The district started formalizing its garden program in 2008 but teachers had been using gardens long before that, said Nutrition Services Director Angie Gorman.
Lebanon has gardens at five elementary schools, serving more than 1,400 students, according to Gorman. The produce goes into school cafeterias as much as possible, although a lot of it gets sampled right in the garden, Gorman said.
“If they know they grew it, they are much more likely to eat it,” she said.
Students do much of the work during the school year. They plant in the spring, harvest in the fall and mulch and prepare the ground in the winter, according to Rick George, a retired teacher who works part time coordinating Lebanon’s garden program. George and a full-time assistant, Tammy Arnold, take care of the garden through the summer as well as doing some of the more mundane garden work.
“You have to diversify what you’re trying to teach kids,” he said. “You can’t just go weeding all the time.”
Students have a gardening class every two weeks. George said students make physical connections with their food by watching plants grow, taking care of them and seeing responses to different environments.
Lebanon has incorporated school gardens into its Coordinated Approach to Child Health programs. The implementation of CATCH at Linn County schools has correlated with a significant drop in area child obesity rates, according to JoAnn Miller, Samaritan Health Services community health promotion director.
Miller credits the garden programs for helping instill good eating habits.
“It is interesting to see the kids pick carrots, wipe the dirt off them and eat them right there,” she said.
Lebanon fifth-grader Hailee Busse used to think worms were creepy, but now she thinks they are cute. (Photo by Jake Arnold, OSBA)
Bethel School District has gardens connected to in-class programs at almost every school, but its farm is the program’s rock star.
Bethel transformed a 3-acre property into an organic farm, growing vegetables for school cafeterias and donations to food programs.
Students from next-door Kalapuya High School work on the farm weekly, and students from third to fifth grade visit the farm to help with tasks and learn about food production. The 3-year-old farm offers internships and camps, and the district is expanding its farm-related education programs.
Even in winter, the farm stays connected with schools. Students grow storage crops such as dry beans and milling corn that require post-harvest production, and plants and trees require pruning and other care. District cafeterias serve foods in winter that were processed in summer.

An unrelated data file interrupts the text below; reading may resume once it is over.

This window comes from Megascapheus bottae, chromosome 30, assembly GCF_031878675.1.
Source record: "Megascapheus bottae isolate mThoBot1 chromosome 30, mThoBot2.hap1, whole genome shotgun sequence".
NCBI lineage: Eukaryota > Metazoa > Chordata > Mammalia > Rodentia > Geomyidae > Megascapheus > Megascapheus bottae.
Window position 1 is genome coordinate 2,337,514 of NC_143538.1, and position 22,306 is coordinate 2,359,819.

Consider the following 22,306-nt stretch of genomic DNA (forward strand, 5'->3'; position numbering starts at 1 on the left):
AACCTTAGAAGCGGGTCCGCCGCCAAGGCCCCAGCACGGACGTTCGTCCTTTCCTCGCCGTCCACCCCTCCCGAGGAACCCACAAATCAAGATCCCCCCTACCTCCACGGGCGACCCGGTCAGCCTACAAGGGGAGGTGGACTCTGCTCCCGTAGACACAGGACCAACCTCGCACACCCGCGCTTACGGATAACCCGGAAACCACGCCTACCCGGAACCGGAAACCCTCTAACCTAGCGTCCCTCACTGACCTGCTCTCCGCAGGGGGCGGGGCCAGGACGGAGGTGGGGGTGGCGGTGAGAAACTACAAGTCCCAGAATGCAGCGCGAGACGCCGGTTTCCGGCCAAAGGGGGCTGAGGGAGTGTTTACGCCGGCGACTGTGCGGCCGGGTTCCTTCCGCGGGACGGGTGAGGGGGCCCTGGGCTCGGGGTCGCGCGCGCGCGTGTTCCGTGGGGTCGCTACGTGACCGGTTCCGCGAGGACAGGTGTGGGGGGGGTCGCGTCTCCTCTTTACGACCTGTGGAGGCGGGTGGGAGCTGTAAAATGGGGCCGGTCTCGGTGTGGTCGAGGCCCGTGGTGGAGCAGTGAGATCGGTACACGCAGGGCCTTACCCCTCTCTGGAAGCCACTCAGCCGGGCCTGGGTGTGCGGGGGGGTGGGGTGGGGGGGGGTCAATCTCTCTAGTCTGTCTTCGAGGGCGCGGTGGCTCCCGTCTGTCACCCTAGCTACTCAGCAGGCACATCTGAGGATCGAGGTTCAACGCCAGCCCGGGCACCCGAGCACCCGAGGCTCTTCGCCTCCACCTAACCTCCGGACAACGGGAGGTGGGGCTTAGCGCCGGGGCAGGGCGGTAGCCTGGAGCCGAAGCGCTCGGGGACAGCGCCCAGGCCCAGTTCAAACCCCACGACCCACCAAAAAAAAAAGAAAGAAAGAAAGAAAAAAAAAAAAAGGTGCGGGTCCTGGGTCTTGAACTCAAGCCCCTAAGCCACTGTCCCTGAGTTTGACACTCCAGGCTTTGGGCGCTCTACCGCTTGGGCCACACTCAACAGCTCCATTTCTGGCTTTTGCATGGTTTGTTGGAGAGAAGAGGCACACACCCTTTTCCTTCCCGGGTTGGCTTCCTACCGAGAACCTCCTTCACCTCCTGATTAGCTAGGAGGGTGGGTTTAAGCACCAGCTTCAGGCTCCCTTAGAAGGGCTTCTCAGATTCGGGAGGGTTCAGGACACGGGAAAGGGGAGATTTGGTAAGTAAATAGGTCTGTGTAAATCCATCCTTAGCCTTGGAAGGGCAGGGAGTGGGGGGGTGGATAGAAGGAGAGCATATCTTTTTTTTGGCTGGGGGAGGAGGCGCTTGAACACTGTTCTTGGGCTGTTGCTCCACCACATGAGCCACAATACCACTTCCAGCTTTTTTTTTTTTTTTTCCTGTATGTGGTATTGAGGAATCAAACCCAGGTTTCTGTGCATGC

“This hands-on experience brings the classroom into a setting where students are engaged physically with the landscape,” said Kyle Ryan, Bethel farm manager. “Concepts become embodied in the work, which we’ve found generates a deeper understanding of key science and social lessons.”
School gardens can be labor intensive, especially in the summer months when students aren’t around to help. School garden experts say a successful program requires school board support and an on-site advocate.
The U.S. Department of Agriculture offers resources, funding and advice through its Farm to School program.
The 2017-19 Oregon budget included $4.5 million for the statewide Farm to School and School Garden grant program, which provides money for all schools to buy fresh produce and competitive grants for educational activities. Oregon has Farm to School programs in both the Agriculture and Education departments.
Garden advocacy groups, especially in larger metro areas, also offer expertise. Schools get help through businesses, churches and local volunteer organizations.
Gorman, of Lebanon, suggests starting slow.
“Start with something small outside your classroom window,” she said. “Then build on the program.”
- Jake Arnold, OSBA
- An example of coordinated school health in action
- Healthy Kids Learn Better toolkit
- Healthy Kids Learn Better
- The Chalkboard project - Open Books project
- Stepping up - The Oregon Business Plan
- Opinion polls and surveys
- Absolute necessity: the rise of local education foundations
- What is quality education and how much does it cost?
- The Quality Education Model
- NAEP report cards